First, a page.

In fall the Instagram feeds many of our favorite gardeners, quite understandably, start to wither or move indoors. Not so that of Dutch garden designer Frank Heijligers. Indeed, much like the dames of imperial Russia, who, rather that retreating from the cold, donned furs and tiaras in anticipation of the social high season, Frank’s winter garden seemed to reach the height of its sparkling charm.
Enchanted, we decided to ask Frank, who grows grasses, perennials, trees, and shrubs at his nursery, PLANTWERK, to divulge his secrets for a successful winter garden. Here are 9 tips for adding sparkle and moody color:
Photography by Frank Heijligers.
Above: Now a dramatic black, the once purple cones of Agastache ‘Black Adder’ still stand tall in the frosty winter garden.
“Successful winter gardens need a lot of plants with good structure in them,” says Frank. “The plants have to be strong and have more than one interest: nice foliage, bloom, color, seed head, change of color in fall, strong skeleton in winter.”
Above: Like spectators at the ballet, crowds of Monarda ‘Croftway Pink’ seedheads watch a changing fall landscape.
Fill the Gaps
Above: Because plants with good structure tend to bloom later, Frank notes that the successful four-season garden “starts with having a little more patience in spring.” To fill in the gap, he uses bulbs. Alliums, which maintain a sculptural seed head after they have gone by, are a good choice.
“Hosta or Alchemilla mollis are plants that look good early on in the year, but with the first bit of frost, they collapse,” Frank says. “You need plants like Phlomis, Aster, Eupatorium, Veronicastrum, and Anemone combined with grasses like Deschampsia, Miscanthus, Sporobolus, and Festuca mairei to make the garden look good until March.”
Bonus: birds love all the leftover seedheads in Frank’s hibernal garden.
Above: Feathery textures of dried grasses and desiccated asters create a dynamic winter garden.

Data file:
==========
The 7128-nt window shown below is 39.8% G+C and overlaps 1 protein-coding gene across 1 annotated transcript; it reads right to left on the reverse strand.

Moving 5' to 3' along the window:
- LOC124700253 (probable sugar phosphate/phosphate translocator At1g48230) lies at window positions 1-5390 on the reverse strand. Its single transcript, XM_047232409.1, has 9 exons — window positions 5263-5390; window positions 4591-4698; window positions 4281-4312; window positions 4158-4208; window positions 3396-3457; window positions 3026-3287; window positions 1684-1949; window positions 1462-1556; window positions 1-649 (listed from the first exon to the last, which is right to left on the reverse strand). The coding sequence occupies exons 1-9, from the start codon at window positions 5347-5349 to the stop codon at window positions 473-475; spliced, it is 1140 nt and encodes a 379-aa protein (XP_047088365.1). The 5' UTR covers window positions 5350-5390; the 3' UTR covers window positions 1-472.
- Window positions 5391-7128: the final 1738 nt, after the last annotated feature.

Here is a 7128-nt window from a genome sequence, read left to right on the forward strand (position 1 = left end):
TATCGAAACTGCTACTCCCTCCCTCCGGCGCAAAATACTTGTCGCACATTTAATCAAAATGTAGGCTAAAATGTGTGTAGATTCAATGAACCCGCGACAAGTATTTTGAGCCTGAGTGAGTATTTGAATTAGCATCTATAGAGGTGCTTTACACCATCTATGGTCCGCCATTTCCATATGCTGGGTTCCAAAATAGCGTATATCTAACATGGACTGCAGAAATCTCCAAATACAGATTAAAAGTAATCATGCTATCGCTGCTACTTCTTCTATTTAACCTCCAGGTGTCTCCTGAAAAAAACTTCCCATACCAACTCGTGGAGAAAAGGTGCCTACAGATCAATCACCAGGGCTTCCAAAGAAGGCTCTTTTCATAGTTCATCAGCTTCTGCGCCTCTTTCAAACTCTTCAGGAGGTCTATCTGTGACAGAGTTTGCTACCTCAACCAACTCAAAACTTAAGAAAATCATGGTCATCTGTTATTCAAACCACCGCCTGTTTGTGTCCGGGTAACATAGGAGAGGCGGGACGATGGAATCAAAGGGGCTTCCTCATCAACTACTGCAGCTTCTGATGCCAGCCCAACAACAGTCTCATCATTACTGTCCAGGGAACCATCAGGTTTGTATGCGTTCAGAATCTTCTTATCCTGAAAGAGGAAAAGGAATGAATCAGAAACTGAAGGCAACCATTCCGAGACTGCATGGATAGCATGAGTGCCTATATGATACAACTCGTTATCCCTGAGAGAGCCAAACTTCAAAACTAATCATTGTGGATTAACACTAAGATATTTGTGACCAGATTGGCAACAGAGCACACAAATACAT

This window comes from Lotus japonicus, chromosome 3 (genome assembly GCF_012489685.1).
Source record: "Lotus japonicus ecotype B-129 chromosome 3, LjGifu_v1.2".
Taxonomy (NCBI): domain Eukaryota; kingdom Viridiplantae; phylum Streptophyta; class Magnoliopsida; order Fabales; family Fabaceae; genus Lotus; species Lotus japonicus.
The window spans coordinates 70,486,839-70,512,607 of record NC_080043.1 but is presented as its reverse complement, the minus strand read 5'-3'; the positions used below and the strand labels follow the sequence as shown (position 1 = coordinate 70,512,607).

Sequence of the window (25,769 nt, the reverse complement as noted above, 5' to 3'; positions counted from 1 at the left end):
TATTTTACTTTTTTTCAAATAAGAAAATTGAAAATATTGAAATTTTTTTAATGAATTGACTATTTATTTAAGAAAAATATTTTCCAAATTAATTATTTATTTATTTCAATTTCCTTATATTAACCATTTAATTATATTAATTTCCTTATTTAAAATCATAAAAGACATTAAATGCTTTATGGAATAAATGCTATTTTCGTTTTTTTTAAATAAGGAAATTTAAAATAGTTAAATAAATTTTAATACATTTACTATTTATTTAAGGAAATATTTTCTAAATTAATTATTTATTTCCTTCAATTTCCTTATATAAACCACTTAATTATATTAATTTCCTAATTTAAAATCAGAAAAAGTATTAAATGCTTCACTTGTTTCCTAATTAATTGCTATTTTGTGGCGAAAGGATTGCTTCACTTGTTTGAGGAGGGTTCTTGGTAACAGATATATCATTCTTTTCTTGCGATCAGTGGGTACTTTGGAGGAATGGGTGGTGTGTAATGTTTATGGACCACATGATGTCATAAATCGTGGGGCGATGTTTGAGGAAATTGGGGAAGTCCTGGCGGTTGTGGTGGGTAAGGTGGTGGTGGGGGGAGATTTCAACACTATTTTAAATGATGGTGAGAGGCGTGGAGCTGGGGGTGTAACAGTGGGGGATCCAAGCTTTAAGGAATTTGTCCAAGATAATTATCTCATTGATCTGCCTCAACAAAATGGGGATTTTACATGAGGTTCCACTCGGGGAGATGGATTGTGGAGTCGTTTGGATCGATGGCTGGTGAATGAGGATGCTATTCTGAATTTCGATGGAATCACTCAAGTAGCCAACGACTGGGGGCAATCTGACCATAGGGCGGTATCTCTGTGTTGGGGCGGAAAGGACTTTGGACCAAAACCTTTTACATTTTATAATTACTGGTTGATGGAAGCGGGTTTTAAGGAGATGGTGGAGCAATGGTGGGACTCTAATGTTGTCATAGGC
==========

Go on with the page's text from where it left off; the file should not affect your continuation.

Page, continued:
Like many of the great Dutch gardeners that inspired him, such as Piet Oudolf, Dan Pearson, Tom Stuart-Smith, Dan Kiley, and Mien Ruys, Frank prefers structured perennials and textured grasses.
Above: The stiff skeletons of Monarda ‘Prairienacht’ emerge from a veil of feathery Panicum virgatum ‘Shenandoah’.
Above: A sea of textured grass, meets a horizon of clipped Larix kaempferi hedge.
“[Along] with big plantings of perennials and grasses, I like to use cloud hedges of Beech or Cornus, for example,” Frank says. “Even though those plants lose their foliage (Beech keeps those nice brown-copper dried leaves), they provide a lot of structure in winter and early spring. The look of the garden is modern, with strong lines and focal points. When the plants begin to grow, you gradually loose those lines and you get a totally different-looking garden.”
The Charms of Decay
Above: Playful Asclepias ‘Ice Ballet’ (milkweed) mimics fox ears or fish tails.
Above: As fall sets in, late bloomers like Rubeckia, add a final bit of color and life.
“After the blooming period comes the decay,” says Frank. “Every period has its own charm. And in February it’s great to cut it all back and start all over again with a clean slate.”
Above: Colorful accents in the winter garden. The black seeds of Baptisia and the reddened leaves of Vibrnum bodnantense ‘Dawn’ can withstand the frost.
Above: The skeletons of Pycnanthemum pilosum against autumnal grass.
Frost Is Your Friend
Above: The pompom heads of Pennisetum are even prettier with a dusting of frost.
Above: Anemone ‘Serenade’ and Pennisetum ‘Cassian’ create bands of color and textures.
Stop dreaming of summer and get outside. Here are more ways to revel in your winter garden: